Industry News

South Africa’s Business Travel Landscape Transforms Amid Load Shedding and Inflation

Global travel analysts are predicting that the good old days of business travel might be long gone, and South Africa is no exception. The country’s corporate travel scene has changed due to a combination of post-pandemic challenges, load shedding and rising inflation. According to Bonnie Smith, GM of Corporate Traveller, their latest travel data reflects a major trend among South African business travellers – they’re hitting the road less often but spending more.

The data shows that the number of travel bookings is down slightly in the first six months of 2023 when compared to the same period in 2019. However, the number of room nights is significantly up and has in fact increased by 88%.  “This trend indicates that business travellers are opting to stay longer at their destinations and planning more meetings during their trips,” explains Smith. “We’re seeing business travellers clustering meetings to achieve more on each trip.”

Interestingly, despite the decrease in bookings, the Corporate Traveller research shows a significant increase in spending in the first 6 months of 2023 as compared to the same period in 2019. These increases have been observed both in international and domestic accommodation. Other travel components have also seen substantial rise in spend: the transactional value for domestic flights has increased by 151%, international flights by 112%, domestic car rentals by 62%, and international car rentals by 224%.

The reasons for these increases in spend while bookings remain constrained are varied. It seems that business travellers today are leaning towards more premium services. Instead of booking economy flights or standard hotel rooms, they may be choosing business class flights or luxury accommodations.

Of course, increased prices also play a significant role in the surge in travel spend. Prices for accommodation, flights and car rental are up across the line after the pandemic.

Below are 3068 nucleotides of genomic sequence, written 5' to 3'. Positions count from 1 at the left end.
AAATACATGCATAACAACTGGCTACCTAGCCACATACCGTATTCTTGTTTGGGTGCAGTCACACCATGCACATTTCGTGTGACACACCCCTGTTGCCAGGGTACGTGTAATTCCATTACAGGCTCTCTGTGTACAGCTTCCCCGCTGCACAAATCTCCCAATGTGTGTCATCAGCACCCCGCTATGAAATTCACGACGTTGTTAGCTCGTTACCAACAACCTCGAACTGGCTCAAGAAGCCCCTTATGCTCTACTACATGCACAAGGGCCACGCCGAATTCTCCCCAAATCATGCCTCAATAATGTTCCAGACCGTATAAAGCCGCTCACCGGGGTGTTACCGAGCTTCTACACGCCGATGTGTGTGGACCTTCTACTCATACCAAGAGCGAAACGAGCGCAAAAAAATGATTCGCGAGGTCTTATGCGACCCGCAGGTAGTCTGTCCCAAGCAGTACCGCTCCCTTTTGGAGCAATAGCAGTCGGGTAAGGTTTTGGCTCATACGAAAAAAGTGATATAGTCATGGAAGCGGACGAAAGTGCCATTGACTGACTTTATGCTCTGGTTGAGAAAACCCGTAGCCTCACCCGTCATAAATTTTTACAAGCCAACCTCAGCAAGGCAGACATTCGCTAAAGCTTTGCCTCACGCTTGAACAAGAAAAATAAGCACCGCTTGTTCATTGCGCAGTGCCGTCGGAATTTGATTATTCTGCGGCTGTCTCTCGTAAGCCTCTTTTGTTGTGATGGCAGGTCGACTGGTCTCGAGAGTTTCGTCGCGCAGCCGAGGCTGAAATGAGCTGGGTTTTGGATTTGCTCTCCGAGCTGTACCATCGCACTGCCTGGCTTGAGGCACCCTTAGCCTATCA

The increase in travel spend comes at a time when companies in South Africa are feeling the pressure of load shedding and inflation. The changing travel landscape inspired Corporate Traveller to examine the complexities of business travel spending trends in South Africa and globally in a new white paper, “Economic Jet Lag: Understanding the Impact of SA’s Economy on Business Travel”. The report reveals how economic shifts have influenced business travel.

The report reveals that power outages in South Africa aren’t just leaving people in the dark; they’re reshaping the future of work and business travel. Persistent load shedding is putting the brakes on the hybrid workplace trend, disrupting virtual connectivity, and shaking the foundation of online business events. 

South Africa is pivoting from the global trend, trading in digital workspaces for good old-fashioned offices, thanks to Eskom’s power failures. As Smith notes, face-to-face meetings are poised for a resurgence, all thanks to the struggle to keep the lights on. Power solutions are a financial black hole, forcing companies to opt for the certainty of in-person dealings. Load shedding, ironically, is giving business travel an unexpected boost, making each trip a strategic play for maximum ROI, as companies scramble to maintain productivity in the dark.

Meanwhile, inflation has skyrocketed, with South Africa’s central bank raising its benchmark rate to a 14-year high. This has gnawed away at the purchasing power of citizens and placed a burden on households leaving them feeling the squeeze from power shortages and energy price hikes. Inflation drives up travel costs, affecting accommodation, transportation, and meals.  

The solution to keep costs in check? Tracking spending habits and embracing cost-saving tactics have become crucial for businesses planning travel budgets, says Smith.

“Working with a travel management company (TMC) that has the tech, buying power, and expertise is key. With business travel costs continuing to rise, it is a good investment – essentially one that pays for itself,” says Smith.

Smith is optimistic for the future and says she sees a potential resurgence in 2024 as the economy improves and businesses regain confidence. However, this doesn’t mean it’s ‘business travel as usual.’ The travel spend trends we see emerging will keep both business travellers and travel managers on their feet. “Now is the perfect moment to take action, rethink the way we do things, and lead the way into the future. As the world of business travel keeps evolving, companies need to be flexible, creative, and attentive to the preferences of the upcoming generation of travellers.”

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